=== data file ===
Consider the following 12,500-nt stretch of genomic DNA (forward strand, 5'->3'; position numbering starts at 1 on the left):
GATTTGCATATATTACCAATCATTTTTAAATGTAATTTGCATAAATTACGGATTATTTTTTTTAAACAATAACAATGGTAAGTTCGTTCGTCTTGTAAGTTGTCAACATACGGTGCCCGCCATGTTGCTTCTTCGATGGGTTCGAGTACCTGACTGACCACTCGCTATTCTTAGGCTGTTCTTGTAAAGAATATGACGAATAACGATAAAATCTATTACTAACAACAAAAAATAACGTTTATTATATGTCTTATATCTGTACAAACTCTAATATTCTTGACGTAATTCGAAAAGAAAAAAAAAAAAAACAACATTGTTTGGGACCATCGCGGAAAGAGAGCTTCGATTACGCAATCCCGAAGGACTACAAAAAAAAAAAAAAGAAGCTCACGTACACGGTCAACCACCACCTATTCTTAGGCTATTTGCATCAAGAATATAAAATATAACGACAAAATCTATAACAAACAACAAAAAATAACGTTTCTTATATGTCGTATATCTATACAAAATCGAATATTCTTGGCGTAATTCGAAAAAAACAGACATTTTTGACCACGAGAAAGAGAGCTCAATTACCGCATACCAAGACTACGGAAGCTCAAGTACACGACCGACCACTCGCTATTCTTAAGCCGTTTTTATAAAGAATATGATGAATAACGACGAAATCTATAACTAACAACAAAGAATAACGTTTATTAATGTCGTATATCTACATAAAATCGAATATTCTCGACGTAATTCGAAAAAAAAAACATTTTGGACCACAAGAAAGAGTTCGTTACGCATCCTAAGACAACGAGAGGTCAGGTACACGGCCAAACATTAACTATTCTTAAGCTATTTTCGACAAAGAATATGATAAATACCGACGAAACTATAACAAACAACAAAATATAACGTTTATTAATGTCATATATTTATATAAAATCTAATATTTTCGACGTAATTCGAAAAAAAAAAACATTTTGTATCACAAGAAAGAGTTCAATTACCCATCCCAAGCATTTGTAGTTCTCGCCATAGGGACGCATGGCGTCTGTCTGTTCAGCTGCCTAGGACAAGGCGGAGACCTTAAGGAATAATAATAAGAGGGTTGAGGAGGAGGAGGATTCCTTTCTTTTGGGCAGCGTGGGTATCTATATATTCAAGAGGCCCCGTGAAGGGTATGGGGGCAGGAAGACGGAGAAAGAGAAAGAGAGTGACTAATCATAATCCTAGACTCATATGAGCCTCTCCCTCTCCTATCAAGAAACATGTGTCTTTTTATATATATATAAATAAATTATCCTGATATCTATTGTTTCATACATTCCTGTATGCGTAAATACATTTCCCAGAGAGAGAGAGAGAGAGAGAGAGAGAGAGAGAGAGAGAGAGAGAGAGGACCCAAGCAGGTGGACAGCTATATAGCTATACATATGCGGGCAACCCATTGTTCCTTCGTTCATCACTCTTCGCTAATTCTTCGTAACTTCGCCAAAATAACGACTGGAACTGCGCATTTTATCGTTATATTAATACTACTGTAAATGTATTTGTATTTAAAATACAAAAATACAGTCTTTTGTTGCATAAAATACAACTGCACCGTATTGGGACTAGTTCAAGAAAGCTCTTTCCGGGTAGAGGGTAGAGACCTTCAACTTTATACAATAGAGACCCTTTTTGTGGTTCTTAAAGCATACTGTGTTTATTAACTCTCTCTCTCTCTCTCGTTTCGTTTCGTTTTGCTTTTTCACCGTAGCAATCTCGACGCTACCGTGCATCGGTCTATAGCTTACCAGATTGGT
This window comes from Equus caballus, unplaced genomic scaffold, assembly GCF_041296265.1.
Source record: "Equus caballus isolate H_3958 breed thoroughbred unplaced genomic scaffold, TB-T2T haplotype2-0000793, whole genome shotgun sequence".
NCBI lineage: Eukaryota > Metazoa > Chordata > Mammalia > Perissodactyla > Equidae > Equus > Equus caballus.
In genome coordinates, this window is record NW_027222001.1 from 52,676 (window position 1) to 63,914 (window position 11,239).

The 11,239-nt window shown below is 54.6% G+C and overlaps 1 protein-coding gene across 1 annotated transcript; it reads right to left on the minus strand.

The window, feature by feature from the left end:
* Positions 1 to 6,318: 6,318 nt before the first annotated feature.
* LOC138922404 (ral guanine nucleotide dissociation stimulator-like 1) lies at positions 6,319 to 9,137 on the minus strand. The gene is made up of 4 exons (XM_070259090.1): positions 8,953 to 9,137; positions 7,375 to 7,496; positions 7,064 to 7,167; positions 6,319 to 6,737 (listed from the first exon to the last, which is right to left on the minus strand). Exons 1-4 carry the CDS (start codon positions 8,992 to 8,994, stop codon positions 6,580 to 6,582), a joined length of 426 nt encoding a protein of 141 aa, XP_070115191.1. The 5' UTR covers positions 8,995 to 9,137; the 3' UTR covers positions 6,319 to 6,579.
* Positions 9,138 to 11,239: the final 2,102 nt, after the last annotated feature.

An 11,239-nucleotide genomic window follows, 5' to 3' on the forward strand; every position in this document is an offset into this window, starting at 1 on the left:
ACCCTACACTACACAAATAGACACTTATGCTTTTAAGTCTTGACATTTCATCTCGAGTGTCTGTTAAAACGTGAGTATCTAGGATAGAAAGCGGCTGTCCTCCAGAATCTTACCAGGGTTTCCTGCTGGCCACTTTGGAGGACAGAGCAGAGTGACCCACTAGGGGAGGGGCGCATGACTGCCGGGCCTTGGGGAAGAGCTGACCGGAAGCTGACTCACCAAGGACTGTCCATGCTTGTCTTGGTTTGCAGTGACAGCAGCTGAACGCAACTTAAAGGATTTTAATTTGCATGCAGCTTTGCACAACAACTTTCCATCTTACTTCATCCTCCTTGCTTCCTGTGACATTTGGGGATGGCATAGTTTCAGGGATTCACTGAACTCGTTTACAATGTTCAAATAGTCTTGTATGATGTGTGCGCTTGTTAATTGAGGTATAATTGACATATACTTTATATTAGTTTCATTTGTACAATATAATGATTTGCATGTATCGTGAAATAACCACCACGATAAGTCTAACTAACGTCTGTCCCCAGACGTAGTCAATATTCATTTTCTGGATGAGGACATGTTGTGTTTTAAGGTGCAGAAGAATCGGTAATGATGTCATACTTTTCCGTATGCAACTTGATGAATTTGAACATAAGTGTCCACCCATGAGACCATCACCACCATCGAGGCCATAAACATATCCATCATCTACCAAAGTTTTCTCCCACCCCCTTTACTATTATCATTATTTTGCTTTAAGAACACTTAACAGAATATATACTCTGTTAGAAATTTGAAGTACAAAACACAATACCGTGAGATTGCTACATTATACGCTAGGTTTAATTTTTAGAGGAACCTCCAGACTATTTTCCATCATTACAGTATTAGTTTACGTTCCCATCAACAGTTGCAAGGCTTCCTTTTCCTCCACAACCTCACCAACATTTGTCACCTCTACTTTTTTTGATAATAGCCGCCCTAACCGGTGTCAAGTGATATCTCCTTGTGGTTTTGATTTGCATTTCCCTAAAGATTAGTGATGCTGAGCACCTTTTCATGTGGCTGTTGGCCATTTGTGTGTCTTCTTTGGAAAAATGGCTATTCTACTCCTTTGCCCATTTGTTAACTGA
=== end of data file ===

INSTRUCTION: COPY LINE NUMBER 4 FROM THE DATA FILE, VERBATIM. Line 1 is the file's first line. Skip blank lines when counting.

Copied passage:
Source record: "Equus caballus isolate H_3958 breed thoroughbred unplaced genomic scaffold, TB-T2T haplotype2-0000793, whole genome shotgun sequence".